Third part of Photoshop ethical rules. You should follow them if you want to have well organized workflow.
Please use effects and filters in moderation. PSD inheritors will have less to sort through, and in most cases, more filters ≠ better design.
It’s much easier to navigate the layer panel with color thumbnails that represent the color of the elements on the canvas.
A slightly-off repeating image is incredibly noticeable. It’s worth the time to get it right.
Without knowing how an image translates to CSS, you could be greatly limiting its use by loading it up with effects.
Gradients are meant to be smooth, and like everything else, it’s better to get it right the first time.
Using outside strokes when you really meant to use inside strokes could affect the overall width of a shape.
Not that any of the following guidelines will automagically make you a better designer, but they’ll help your approach to working in Photoshop for certain. Just five of the many considerations you can be making.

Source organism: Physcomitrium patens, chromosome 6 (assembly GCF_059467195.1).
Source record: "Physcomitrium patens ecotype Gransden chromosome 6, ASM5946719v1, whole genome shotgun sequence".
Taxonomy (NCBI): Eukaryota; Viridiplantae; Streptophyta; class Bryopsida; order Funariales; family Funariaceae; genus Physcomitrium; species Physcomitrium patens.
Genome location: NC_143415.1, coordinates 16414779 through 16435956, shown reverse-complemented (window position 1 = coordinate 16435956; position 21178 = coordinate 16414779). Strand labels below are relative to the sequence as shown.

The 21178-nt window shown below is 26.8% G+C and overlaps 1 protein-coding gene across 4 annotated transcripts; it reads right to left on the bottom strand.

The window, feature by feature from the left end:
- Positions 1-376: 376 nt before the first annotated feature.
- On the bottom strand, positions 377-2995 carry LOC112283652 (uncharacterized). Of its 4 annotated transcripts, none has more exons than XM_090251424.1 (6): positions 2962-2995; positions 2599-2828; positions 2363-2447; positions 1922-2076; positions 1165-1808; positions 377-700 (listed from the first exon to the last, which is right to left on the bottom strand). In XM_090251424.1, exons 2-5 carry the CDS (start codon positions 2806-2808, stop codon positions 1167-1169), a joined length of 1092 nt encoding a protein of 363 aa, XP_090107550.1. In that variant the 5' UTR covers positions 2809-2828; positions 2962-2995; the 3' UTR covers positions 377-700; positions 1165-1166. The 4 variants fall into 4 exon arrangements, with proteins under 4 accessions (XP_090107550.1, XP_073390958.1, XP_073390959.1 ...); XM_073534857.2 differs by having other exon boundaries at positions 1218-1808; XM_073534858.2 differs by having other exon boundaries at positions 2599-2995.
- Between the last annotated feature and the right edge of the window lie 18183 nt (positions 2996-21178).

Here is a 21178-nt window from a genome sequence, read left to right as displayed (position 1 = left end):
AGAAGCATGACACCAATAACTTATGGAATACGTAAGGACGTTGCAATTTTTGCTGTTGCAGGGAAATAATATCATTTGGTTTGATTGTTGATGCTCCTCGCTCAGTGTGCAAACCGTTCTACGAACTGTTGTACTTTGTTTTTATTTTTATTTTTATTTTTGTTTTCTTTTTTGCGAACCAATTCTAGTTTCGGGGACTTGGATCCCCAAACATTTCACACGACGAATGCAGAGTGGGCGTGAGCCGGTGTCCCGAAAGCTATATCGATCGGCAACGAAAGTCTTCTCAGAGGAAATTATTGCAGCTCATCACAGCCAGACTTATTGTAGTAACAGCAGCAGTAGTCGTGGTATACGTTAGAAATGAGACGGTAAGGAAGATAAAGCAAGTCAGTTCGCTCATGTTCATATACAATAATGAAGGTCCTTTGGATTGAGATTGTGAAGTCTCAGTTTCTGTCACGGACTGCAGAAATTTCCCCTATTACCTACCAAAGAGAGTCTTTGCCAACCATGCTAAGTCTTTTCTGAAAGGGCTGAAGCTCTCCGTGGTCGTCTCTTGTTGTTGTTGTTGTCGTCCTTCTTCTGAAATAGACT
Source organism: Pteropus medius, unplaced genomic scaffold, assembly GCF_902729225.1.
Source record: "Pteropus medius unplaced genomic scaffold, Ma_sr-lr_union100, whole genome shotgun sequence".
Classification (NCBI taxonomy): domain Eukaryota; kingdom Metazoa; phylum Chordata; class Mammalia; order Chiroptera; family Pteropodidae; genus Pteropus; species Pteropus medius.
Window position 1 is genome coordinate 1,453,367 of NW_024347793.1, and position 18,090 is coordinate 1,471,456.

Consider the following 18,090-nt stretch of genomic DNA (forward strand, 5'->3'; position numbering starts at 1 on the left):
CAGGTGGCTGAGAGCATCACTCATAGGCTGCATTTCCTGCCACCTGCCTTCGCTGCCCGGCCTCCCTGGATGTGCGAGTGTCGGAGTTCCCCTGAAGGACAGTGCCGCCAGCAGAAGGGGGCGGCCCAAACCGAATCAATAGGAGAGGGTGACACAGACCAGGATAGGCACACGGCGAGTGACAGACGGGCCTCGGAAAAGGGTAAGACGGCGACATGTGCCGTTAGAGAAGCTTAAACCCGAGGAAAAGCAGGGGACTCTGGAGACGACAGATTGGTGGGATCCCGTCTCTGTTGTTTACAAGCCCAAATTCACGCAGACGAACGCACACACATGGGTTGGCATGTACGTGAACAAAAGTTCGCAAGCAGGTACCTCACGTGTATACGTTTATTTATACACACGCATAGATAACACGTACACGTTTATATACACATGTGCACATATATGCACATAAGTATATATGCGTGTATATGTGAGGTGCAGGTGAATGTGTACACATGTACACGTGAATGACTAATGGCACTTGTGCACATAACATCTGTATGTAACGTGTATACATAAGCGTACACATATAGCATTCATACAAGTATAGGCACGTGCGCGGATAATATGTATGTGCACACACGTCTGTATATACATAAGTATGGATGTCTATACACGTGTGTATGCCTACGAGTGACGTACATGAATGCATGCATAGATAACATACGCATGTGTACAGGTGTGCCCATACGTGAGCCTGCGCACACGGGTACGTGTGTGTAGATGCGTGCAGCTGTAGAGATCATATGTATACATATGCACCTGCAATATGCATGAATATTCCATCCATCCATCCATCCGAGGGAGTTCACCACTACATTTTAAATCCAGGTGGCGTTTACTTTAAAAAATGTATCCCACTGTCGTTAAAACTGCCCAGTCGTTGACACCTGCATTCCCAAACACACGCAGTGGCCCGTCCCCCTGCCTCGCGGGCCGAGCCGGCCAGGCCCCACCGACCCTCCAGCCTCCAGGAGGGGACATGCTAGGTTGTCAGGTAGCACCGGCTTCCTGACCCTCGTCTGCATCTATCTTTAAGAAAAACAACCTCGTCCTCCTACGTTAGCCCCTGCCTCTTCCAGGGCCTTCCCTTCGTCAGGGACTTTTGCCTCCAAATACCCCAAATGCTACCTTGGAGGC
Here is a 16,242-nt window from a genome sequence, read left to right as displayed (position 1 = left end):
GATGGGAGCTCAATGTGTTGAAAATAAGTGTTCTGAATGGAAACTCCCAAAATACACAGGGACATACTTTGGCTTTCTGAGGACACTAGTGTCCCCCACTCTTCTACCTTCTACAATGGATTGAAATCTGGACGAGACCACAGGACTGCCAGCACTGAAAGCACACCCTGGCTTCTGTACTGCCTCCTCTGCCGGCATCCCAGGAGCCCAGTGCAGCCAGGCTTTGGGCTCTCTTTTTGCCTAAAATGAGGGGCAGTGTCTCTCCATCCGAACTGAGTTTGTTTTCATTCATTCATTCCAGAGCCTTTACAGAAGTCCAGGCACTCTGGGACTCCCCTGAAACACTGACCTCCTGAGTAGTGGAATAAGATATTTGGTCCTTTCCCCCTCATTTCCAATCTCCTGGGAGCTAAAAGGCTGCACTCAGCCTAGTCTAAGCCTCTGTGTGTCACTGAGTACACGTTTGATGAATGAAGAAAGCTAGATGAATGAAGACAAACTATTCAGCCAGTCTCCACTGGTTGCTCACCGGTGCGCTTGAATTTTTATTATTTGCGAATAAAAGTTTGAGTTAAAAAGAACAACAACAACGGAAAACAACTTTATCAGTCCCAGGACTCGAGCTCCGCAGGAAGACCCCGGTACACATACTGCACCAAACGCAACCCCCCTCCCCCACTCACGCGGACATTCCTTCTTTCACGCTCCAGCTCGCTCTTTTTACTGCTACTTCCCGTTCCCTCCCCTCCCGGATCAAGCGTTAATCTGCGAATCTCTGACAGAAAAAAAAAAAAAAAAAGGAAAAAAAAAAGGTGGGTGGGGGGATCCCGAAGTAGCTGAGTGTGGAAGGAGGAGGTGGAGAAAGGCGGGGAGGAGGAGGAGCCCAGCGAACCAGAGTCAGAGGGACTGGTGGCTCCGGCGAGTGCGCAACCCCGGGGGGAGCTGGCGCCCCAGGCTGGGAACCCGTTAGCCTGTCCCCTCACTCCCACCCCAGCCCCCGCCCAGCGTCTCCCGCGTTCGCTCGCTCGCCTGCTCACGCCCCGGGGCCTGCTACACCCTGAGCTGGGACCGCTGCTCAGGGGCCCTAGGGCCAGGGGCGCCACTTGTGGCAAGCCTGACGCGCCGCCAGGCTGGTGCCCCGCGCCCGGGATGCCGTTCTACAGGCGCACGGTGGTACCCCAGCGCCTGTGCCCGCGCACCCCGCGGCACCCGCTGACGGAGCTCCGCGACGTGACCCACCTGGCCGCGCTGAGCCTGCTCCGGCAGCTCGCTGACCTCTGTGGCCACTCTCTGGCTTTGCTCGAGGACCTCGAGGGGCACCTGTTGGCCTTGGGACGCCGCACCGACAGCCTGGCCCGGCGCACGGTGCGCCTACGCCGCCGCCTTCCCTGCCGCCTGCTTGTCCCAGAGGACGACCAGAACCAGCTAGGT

Grids help guide (pun intended). Establishing a system of heights, widths and alignment for your design is essential.
Drop shadows, like other effects, need to be altered from the Photoshop default settings in order to look realistic or sophisticated.
Besides the amazing selection to choose from, webfonts are the norm. Not the norm? Text as images.
It’s best to design with the mindset of how things will adapt to different widths, as opposed to hoping everything plays nice after the fact.
Google Images is *NOT* a resource for stock photography. Examine use agreements before using icons and the like.